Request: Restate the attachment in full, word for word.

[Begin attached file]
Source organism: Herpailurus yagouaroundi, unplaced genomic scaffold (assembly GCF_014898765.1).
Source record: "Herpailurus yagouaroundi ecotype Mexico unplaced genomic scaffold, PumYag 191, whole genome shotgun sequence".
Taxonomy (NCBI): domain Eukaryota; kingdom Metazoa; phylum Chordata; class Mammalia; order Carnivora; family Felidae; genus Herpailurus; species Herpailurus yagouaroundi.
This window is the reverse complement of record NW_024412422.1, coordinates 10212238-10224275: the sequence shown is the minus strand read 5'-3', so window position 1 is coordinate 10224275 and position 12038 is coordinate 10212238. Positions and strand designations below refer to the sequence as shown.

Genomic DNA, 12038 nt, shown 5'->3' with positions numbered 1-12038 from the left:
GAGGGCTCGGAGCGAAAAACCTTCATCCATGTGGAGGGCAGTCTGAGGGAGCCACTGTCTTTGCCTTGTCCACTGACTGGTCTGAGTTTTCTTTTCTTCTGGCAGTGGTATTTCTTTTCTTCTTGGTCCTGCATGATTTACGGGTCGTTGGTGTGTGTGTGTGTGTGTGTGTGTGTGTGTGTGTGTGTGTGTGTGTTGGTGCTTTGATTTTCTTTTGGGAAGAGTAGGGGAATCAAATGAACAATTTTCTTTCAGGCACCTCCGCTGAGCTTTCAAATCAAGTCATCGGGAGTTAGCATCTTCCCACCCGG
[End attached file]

Source organism: Herpailurus yagouaroundi, unplaced genomic scaffold (assembly GCF_014898765.1).
Source record: "Herpailurus yagouaroundi ecotype Mexico unplaced genomic scaffold, PumYag 191, whole genome shotgun sequence".
Taxonomy (NCBI): domain Eukaryota; kingdom Metazoa; phylum Chordata; class Mammalia; order Carnivora; family Felidae; genus Herpailurus; species Herpailurus yagouaroundi.
This window is the reverse complement of record NW_024412422.1, coordinates 10212238-10224275: the sequence shown is the minus strand read 5'-3', so window position 1 is coordinate 10224275 and position 12038 is coordinate 10212238. Positions and strand designations below refer to the sequence as shown.

Genomic DNA, 12038 nt, shown 5'->3' with positions numbered 1-12038 from the left:
GAGGGCTCGGAGCGAAAAACCTTCATCCATGTGGAGGGCAGTCTGAGGGAGCCACTGTCTTTGCCTTGTCCACTGACTGGTCTGAGTTTTCTTTTCTTCTGGCAGTGGTATTTCTTTTCTTCTTGGTCCTGCATGATTTACGGGTCGTTGGTGTGTGTGTGTGTGTGTGTGTGTGTGTGTGTGTGTGTGTGTGTGTTGGTGCTTTGATTTTCTTTTGGGAAGAGTAGGGGAATCAAATGAACAATTTTCTTTCAGGCACCTCCGCTGAGCTTTCAAATCAAGTCATCGGGAGTTAGCATCTTCCCACCCGG